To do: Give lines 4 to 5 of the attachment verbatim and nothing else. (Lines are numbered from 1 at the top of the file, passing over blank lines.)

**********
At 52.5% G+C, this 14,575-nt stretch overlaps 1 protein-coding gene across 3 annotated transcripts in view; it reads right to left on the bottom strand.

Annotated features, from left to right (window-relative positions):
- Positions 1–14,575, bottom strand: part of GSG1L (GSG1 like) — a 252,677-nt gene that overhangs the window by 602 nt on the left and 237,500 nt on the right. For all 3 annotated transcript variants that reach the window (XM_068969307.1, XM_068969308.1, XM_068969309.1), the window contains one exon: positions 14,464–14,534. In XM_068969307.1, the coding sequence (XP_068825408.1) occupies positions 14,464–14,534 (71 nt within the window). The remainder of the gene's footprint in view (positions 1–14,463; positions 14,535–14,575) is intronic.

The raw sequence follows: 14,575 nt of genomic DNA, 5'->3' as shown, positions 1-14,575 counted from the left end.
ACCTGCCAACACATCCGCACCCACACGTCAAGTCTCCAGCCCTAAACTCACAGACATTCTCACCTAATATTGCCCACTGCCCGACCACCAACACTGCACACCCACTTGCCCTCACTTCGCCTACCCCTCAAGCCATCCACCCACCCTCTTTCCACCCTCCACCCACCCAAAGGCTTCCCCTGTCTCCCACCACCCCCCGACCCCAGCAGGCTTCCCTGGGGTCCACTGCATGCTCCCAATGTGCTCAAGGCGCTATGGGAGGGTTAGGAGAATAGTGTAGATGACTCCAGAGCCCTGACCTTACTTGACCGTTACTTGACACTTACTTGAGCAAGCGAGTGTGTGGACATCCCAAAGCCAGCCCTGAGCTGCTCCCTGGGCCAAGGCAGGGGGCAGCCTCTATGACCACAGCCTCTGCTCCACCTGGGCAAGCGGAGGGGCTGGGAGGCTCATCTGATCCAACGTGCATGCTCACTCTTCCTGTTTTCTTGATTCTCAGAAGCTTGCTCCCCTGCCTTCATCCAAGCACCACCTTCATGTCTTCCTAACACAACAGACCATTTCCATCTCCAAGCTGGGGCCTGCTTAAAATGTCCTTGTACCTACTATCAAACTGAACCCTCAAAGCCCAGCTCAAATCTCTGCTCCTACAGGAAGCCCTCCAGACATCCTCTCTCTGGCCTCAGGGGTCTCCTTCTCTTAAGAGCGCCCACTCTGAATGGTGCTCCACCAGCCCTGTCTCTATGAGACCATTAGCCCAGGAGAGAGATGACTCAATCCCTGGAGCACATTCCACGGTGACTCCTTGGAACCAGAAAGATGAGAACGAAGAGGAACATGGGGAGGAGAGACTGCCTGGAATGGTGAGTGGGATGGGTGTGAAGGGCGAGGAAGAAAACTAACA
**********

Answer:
The raw sequence follows: 14,575 nt of genomic DNA, 5'->3' as shown, positions 1-14,575 counted from the left end.
ACCTGCCAACACATCCGCACCCACACGTCAAGTCTCCAGCCCTAAACTCACAGACATTCTCACCTAATATTGCCCACTGCCCGACCACCAACACTGCACACCCACTTGCCCTCACTTCGCCTACCCCTCAAGCCATCCACCCACCCTCTTTCCACCCTCCACCCACCCAAAGGCTTCCCCTGTCTCCCACCACCCCCCGACCCCAGCAGGCTTCCCTGGGGTCCACTGCATGCTCCCAATGTGCTCAAGGCGCTATGGGAGGGTTAGGAGAATAGTGTAGATGACTCCAGAGCCCTGACCTTACTTGACCGTTACTTGACACTTACTTGAGCAAGCGAGTGTGTGGACATCCCAAAGCCAGCCCTGAGCTGCTCCCTGGGCCAAGGCAGGGGGCAGCCTCTATGACCACAGCCTCTGCTCCACCTGGGCAAGCGGAGGGGCTGGGAGGCTCATCTGATCCAACGTGCATGCTCACTCTTCCTGTTTTCTTGATTCTCAGAAGCTTGCTCCCCTGCCTTCATCCAAGCACCACCTTCATGTCTTCCTAACACAACAGACCATTTCCATCTCCAAGCTGGGGCCTGCTTAAAATGTCCTTGTACCTACTATCAAACTGAACCCTCAAAGCCCAGCTCAAATCTCTGCTCCTACAGGAAGCCCTCCAGACATCCTCTCTCTGGCCTCAGGGGTCTCCTTCTCTTAAGAGCGCCCACTCTGAATGGTGCTCCACCAGCCCTGTCTCTATGAGACCATTAGCCCAGGAGAGAGATGACTCAATCCCTGGAGCACATTCCACGGTGACTCCTTGGAACCAGAAAGATGAGAACGAAGAGGAACATGGGGAGGAGAGACTGCCTGGAATGGTGAGTGGGATGGGTGTGAAGGGCGAGGAAGAAAACTAACA